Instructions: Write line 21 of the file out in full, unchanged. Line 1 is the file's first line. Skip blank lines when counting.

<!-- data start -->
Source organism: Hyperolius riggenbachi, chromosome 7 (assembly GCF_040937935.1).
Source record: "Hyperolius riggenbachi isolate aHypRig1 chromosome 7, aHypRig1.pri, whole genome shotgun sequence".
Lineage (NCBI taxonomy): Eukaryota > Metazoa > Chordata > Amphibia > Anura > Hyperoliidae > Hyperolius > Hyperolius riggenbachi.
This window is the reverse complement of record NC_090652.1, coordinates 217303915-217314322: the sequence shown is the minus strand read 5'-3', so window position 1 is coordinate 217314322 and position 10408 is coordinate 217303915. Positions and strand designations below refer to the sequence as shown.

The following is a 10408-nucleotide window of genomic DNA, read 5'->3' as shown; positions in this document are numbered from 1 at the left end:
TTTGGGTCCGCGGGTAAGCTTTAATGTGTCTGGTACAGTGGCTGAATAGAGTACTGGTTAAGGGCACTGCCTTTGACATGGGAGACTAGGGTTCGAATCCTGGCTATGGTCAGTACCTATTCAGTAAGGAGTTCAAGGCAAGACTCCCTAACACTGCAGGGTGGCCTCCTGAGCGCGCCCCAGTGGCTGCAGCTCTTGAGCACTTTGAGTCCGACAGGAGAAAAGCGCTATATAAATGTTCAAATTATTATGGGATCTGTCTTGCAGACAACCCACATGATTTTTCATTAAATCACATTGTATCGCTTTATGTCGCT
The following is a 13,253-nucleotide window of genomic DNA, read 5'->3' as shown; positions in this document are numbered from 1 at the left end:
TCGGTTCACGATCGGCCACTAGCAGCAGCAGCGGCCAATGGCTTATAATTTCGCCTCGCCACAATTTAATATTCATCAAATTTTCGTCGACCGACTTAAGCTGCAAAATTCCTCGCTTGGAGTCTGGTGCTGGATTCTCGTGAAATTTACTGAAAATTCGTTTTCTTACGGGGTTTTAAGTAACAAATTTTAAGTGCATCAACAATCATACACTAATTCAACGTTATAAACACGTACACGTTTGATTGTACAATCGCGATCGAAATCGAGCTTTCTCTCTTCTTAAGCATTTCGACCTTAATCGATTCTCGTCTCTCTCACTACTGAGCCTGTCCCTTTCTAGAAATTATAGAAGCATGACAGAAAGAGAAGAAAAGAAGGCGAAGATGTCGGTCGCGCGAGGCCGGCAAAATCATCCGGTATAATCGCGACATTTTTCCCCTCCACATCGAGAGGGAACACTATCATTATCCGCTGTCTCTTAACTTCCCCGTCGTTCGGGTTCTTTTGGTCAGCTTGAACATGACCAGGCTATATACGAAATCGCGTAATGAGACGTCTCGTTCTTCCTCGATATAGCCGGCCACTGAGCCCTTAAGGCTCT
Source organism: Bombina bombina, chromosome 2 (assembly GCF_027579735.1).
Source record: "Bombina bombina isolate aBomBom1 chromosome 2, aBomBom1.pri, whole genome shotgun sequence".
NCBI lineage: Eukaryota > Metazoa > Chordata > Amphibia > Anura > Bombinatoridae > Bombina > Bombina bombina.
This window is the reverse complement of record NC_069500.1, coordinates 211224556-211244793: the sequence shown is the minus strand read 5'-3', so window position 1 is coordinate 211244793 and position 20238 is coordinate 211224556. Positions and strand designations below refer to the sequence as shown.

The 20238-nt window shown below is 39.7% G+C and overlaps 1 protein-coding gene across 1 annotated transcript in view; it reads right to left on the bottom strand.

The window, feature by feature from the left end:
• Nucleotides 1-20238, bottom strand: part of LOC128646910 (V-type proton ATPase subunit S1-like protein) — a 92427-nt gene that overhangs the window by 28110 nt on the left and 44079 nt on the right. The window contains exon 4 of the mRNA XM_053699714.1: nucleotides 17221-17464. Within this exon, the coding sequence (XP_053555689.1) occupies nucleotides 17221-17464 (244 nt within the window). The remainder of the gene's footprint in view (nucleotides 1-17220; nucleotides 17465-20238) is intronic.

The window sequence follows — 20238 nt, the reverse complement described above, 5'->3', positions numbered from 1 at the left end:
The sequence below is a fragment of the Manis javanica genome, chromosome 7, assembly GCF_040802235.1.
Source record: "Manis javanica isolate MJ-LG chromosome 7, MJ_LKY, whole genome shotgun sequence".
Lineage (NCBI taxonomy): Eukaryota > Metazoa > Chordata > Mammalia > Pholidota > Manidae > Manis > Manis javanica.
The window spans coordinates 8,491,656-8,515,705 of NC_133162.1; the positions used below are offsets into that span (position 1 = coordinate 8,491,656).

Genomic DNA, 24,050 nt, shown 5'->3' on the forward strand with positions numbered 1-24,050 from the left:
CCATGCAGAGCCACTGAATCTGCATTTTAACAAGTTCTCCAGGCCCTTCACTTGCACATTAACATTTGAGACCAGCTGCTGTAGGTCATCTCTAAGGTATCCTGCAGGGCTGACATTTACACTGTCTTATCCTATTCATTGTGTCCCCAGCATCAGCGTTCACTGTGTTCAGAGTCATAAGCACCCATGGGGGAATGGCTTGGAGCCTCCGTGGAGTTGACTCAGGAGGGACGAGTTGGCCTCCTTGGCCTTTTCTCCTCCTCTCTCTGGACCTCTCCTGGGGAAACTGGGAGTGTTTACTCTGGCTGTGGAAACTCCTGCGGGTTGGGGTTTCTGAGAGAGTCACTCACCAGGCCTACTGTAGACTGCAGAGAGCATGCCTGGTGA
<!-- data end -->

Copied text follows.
Genomic DNA, 24,050 nt, shown 5'->3' on the forward strand with positions numbered 1-24,050 from the left: